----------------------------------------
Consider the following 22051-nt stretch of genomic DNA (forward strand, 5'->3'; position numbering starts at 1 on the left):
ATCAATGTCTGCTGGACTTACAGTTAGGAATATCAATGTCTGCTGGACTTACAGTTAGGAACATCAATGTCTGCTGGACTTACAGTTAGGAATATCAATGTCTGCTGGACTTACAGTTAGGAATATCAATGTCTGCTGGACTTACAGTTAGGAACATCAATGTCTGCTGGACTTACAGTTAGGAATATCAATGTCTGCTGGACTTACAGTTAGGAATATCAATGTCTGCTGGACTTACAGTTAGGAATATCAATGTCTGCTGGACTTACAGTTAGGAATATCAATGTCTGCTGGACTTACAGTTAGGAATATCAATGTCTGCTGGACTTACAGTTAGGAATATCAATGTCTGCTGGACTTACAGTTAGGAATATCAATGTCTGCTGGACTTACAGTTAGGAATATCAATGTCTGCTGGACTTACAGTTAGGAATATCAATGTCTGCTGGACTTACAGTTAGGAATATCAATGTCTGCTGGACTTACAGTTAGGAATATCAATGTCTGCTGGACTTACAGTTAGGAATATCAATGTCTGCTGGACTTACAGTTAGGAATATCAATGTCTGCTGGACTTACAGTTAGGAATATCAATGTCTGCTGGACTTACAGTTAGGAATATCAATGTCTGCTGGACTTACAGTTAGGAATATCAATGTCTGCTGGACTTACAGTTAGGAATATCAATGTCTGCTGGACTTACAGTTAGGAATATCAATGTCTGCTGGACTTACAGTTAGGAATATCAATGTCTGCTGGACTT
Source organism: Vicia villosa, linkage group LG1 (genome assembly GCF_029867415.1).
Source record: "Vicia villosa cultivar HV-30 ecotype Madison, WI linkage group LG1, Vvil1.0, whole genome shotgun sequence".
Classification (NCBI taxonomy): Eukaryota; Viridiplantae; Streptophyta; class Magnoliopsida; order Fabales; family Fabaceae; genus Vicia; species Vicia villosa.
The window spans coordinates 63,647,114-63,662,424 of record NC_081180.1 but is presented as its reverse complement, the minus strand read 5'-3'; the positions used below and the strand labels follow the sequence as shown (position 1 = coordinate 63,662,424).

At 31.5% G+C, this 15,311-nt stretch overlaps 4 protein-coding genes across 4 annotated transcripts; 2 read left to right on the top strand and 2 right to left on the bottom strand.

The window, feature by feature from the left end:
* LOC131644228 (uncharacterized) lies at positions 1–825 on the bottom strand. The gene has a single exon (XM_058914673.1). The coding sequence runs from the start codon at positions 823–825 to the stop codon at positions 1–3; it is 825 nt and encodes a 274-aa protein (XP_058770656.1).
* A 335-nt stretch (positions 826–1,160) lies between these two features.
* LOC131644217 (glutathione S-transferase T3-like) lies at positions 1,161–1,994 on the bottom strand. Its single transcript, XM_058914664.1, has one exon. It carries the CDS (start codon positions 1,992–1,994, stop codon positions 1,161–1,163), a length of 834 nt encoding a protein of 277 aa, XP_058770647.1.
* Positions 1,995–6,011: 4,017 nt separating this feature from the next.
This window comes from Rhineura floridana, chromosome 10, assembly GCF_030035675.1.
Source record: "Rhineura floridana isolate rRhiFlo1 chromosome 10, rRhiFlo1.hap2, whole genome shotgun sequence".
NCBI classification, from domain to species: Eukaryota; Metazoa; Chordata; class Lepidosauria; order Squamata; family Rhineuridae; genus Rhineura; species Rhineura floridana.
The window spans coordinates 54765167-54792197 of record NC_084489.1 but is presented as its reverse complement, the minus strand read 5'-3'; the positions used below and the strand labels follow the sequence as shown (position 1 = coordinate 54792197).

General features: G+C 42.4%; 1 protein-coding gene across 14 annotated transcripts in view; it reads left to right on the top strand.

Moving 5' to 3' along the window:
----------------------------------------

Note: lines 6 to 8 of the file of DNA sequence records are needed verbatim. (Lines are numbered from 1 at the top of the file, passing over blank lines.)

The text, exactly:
The window spans coordinates 63,647,114-63,662,424 of record NC_081180.1 but is presented as its reverse complement, the minus strand read 5'-3'; the positions used below and the strand labels follow the sequence as shown (position 1 = coordinate 63,662,424).

At 31.5% G+C, this 15,311-nt stretch overlaps 4 protein-coding genes across 4 annotated transcripts; 2 read left to right on the top strand and 2 right to left on the bottom strand.

The window, feature by feature from the left end: